Etymology
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bomb (v.)

1680s, "fire bombs at, attack with bombs" (marked archaic in Century Dictionary, 1889, but quite revived in 20c.), from bomb (n.). The slang meaning "fail" is attested from 1963; that of "move or travel quickly" is from 1966. Related: Bombed; bombing. Slang bombed "drunk" is attested by 1956.

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bomb (n.)

"explosive projectile," originally consisting of a hollow ball or shell filled with explosive material, 1580s, from French bombe, from Italian bomba, probably from Latin bombus "a deep, hollow noise; a buzzing or booming sound," from Greek bombos "deep and hollow sound," echoic. Thus probably so called for the sound it makes.

Originally of mortar shells, etc.; modern sense of "explosive device placed by hand or dropped from airplane" is from 1909. The meaning "old car" is from 1953. The meaning "success" is from 1954 (late 1990s slang the bomb "the best" probably is a fresh formation); opposite sense of "a failure" is from 1961. The bomb "the atomic bomb" is from 1945. Compare shell (n.).

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bomb-proof (adj.)

"strong enough to resist the impact and explosive force of bombs or shells striking on the outside" [Century Dictionary], 1702, from bomb (n.) + proof (n.). As a noun, "underground structure strong enough to resist the impact and explosive force of bombs," 1755. In the U.S. Civil War it was a contemptuous term for men not exposed to the dangers of war.

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carpet-bombing (n.)

"the dropping of a large number of bombs on an entire area to inflict intense damage," 1945, from carpet (v.) + bomb (v.). Related: Carpet-bomb; carpet-bombed.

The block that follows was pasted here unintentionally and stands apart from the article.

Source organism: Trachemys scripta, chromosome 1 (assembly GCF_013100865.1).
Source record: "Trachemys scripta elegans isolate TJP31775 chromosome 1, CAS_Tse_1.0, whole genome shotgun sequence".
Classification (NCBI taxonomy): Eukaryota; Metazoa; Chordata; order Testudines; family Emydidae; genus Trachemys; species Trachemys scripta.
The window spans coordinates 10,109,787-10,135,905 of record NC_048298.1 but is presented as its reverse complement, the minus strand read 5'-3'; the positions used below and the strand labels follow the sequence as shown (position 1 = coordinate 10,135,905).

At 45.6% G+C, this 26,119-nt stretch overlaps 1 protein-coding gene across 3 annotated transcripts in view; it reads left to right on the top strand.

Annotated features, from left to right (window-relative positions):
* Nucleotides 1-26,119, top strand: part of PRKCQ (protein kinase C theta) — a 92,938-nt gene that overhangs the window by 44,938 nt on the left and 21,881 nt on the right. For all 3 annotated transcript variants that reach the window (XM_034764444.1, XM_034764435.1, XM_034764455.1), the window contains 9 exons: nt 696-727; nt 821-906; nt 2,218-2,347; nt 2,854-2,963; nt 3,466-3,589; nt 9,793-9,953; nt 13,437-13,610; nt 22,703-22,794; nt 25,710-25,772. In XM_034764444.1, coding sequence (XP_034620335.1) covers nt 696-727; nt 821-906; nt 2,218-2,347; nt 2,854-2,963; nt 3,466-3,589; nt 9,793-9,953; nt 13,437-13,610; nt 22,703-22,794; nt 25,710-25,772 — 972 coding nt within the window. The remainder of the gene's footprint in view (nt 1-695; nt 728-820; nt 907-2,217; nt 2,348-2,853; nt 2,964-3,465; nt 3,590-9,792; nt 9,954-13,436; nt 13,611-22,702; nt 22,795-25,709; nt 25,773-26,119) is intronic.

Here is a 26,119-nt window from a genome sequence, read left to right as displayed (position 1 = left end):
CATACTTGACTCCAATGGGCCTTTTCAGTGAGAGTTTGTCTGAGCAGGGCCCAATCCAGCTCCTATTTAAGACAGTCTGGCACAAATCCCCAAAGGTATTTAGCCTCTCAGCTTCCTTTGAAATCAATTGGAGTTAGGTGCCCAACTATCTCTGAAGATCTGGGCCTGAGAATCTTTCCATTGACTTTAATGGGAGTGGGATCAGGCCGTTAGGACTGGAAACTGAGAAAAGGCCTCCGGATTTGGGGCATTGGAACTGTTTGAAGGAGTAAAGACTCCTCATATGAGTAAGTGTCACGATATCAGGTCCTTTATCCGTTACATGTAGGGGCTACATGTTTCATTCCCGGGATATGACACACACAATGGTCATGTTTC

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firebomb (n.)

also fire-bomb, 1895 (earlier as a type of fireworks and a type of cannonball), from fire (n.) + bomb (n.). As a verb, from 1950 as an act of vandalism or terrorism, from 1941 as a military aviation tactic. Related: Firebombed; firebombing.

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hand-grenade (n.)

"bomb thrown by hand," 1660s, from hand (n.) + grenade.

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bombing (n.)

"an attack with bombs," 1610s, verbal noun from bomb (v.).

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thermonuclear (adj.)

1938 with reference to stars, 1953 of weapons (technically only to describe the hydrogen bomb), from thermo- + nuclear.

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A 

first letter of the Roman alphabet, based on Greek alpha (see alpha). In music from c. 1600 as the name of the sixth note of the natural scale; it is the note given by a fixed-tone instrument (usually oboe or organ) to which all the instruments of an orchestra are tuned. As a blood type, 1926, denoting A agglutinogens. The A side of a two-sided record (by 1962, see side (n.)) held the material chosen for promotion. A-bomb, short for atom bomb, was in newspaper headlines by Aug. 8, 1945.

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bombshell (n.)

also bomb-shell, 1708, "mortar-thrown shell which explodes upon falling," from bomb (n.) + shell (n.).

BOMB, or BOMB SHELL, now called simply Shell (Fr. Bombe). A hollow iron ball or shell filled with gunpowder, having a vent or fuze-hole into which a fuzee is fitted to set the powder on fire after the shell is thrown out of a mortar. This destructive missile is intended to do injury both by its force in falling, and by bursting after it falls. [Arthur Young, "Nautical Dictionary," London, 1863]

The figurative sense of "shattering or devastating thing or event" is attested by 1859. In reference to a pretty woman "of startling vitality or physique" [OED], especially a blonde, it is attested by 1942. "Bombshell" as title of a movie starring blond U.S. actress Jean Harlow (1911-1937) is from 1933; it was believed to have been loosely based on the life of screen star Clara Bow.

The producers of the current hilarious Jean Harlow-Lee Tracy photoplay were not satisfied with the original title "Bombshell" so they renamed it "The Blond Bombshell." We wonder, in passing, why they didn't call it "The Private Life of Clara Bow" originally and let it go at that. [The Oklahoma News, Nov. 19, 1933]
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